Ecosystem Ecology

Oecologia

, Volume 138, Issue 2, pp 259-274

Carbon dioxide and water vapor exchange in a warm temperate grassland

  • K. A. NovickAffiliated withDepartment of Civil and Environmental Engineering, Duke University
  • , P. C. StoyAffiliated withNicholas School of the Environment and Earth Sciences, Duke University Email author 
  • , G. G. KatulAffiliated withDepartment of Civil and Environmental Engineering, Duke UniversityNicholas School of the Environment and Earth Sciences, Duke University
  • , D. S. EllsworthAffiliated withSchool of Natural Resources and Environment, University of Michigan
  • , M. B. S. SiqueiraAffiliated withDepartment of Civil and Environmental Engineering, Duke UniversityNicholas School of the Environment and Earth Sciences, Duke University
  • , J. JuangAffiliated withNicholas School of the Environment and Earth Sciences, Duke University
  • , R. OrenAffiliated withNicholas School of the Environment and Earth Sciences, Duke University

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Abstract

Grasslands cover about 40% of the ice-free global terrestrial surface, but their contribution to local and regional water and carbon fluxes and sensitivity to climatic perturbations such as drought remains uncertain. Here, we assess the direction and magnitude of net ecosystem carbon exchange (NEE) and its components, ecosystem carbon assimilation (A c) and ecosystem respiration (R E), in a southeastern United States grassland ecosystem subject to periodic drought and harvest using a combination of eddy-covariance measurements and model calculations. We modeled A c and evapotranspiration (ET) using a big-leaf canopy scheme in conjunction with ecophysiological and radiative transfer principles, and applied the model to assess the sensitivity of NEE and ET to soil moisture dynamics and rapid excursions in leaf area index (LAI) following grass harvesting. Model results closely match eddy-covariance flux estimations on daily, and longer, time steps. Both model calculations and eddy-covariance estimates suggest that the grassland became a net source of carbon to the atmosphere immediately following the harvest, but a rapid recovery in LAI maintained a marginal carbon sink during summer. However, when integrated over the year, this grassland ecosystem was a net C source (97 g C m−2 a−1) due to a minor imbalance between large A c (−1,202 g C m−2 a−1) and R E (1,299 g C m−2 a−1) fluxes. Mild drought conditions during the measurement period resulted in many instances of low soil moisture (θ<0.2 m3m−3), which influenced A c and thereby NEE by decreasing stomatal conductance. For this experiment, low θ had minor impact on R E. Thus, stomatal limitations to A c were the primary reason that this grassland was a net C source. In the absence of soil moisture limitations, model calculations suggest a net C sink of −65 g C m−2 a−1 assuming the LAI dynamics and physiological properties are unaltered. These results, and the results of other studies, suggest that perturbations to the hydrologic cycle are key determinants of C cycling in grassland ecosystems.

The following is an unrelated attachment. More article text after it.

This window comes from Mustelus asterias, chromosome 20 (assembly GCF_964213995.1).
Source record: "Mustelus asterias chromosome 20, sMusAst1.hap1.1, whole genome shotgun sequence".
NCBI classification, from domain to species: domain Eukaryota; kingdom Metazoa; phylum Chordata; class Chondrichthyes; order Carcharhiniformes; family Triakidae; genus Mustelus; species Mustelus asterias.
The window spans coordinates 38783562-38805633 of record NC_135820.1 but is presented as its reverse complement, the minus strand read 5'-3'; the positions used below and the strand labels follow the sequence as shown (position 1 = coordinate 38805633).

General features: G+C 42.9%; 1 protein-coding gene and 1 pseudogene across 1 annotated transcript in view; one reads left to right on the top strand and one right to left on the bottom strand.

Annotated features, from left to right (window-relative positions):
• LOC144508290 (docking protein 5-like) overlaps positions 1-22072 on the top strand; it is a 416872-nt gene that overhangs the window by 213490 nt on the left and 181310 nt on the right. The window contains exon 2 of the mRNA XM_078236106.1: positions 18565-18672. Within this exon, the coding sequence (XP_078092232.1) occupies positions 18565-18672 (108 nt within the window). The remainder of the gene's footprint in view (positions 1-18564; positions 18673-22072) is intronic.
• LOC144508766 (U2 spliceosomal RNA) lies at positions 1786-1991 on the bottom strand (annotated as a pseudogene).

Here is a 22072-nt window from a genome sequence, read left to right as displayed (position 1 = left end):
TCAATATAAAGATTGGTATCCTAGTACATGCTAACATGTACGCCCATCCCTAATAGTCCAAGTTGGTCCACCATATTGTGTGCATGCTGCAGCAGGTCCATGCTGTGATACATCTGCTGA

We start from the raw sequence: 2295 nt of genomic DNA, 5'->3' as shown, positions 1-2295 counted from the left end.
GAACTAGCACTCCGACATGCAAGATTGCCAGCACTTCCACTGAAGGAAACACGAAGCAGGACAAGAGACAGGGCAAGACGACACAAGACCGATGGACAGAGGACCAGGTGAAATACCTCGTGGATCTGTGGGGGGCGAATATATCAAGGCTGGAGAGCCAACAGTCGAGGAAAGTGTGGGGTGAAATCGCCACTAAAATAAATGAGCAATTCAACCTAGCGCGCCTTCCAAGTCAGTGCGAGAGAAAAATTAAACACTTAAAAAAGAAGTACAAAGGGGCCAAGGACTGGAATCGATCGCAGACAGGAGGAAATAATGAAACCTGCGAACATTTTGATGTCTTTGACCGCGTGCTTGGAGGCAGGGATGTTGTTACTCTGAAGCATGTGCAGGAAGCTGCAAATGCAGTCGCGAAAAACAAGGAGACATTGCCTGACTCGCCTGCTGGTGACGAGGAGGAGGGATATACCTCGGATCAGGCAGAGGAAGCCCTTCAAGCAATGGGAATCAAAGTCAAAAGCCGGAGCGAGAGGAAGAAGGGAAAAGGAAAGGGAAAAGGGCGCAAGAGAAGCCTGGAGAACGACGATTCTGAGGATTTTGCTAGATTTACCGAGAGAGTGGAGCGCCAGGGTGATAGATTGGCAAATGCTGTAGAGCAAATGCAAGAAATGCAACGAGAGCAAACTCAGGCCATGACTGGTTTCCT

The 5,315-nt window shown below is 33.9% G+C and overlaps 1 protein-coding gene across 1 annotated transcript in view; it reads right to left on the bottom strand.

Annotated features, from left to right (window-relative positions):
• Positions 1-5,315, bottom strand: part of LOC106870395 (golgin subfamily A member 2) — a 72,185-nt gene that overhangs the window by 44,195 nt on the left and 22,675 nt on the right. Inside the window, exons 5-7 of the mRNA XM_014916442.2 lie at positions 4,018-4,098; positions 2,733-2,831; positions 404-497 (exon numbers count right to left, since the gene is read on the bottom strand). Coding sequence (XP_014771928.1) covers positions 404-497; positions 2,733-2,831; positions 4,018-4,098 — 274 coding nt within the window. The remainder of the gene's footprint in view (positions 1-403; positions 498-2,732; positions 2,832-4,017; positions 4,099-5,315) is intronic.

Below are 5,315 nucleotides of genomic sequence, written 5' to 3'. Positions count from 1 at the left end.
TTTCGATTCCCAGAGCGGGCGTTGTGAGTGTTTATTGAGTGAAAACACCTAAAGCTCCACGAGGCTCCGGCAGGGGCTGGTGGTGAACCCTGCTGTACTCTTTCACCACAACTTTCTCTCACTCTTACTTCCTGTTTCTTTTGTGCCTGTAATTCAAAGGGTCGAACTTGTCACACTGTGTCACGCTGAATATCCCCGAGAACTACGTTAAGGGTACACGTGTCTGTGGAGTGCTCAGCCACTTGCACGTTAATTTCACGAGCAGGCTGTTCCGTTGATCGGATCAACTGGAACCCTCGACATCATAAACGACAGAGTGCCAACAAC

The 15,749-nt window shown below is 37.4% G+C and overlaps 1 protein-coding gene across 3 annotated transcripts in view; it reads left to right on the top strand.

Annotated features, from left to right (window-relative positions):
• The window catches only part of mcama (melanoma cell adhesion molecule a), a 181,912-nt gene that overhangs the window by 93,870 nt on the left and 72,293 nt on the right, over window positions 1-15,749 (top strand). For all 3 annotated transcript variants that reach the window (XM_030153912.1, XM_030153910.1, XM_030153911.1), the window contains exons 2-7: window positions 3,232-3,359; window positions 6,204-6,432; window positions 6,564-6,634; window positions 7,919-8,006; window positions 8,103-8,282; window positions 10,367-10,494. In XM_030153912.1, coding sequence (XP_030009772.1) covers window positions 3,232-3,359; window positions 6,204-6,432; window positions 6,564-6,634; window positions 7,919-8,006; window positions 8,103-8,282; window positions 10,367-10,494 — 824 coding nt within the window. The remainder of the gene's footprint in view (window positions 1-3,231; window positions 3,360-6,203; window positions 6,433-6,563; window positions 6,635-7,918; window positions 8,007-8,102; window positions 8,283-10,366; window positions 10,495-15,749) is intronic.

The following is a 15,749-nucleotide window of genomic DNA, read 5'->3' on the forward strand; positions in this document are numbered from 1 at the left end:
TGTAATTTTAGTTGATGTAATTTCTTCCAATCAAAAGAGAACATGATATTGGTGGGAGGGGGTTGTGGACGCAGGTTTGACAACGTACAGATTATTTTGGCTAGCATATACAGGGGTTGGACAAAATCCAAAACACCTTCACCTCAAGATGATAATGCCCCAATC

Keywords

Net ecosystem exchange Ecosystem modeling Evapotranspiration Eddy-covariance Grassland ecosystems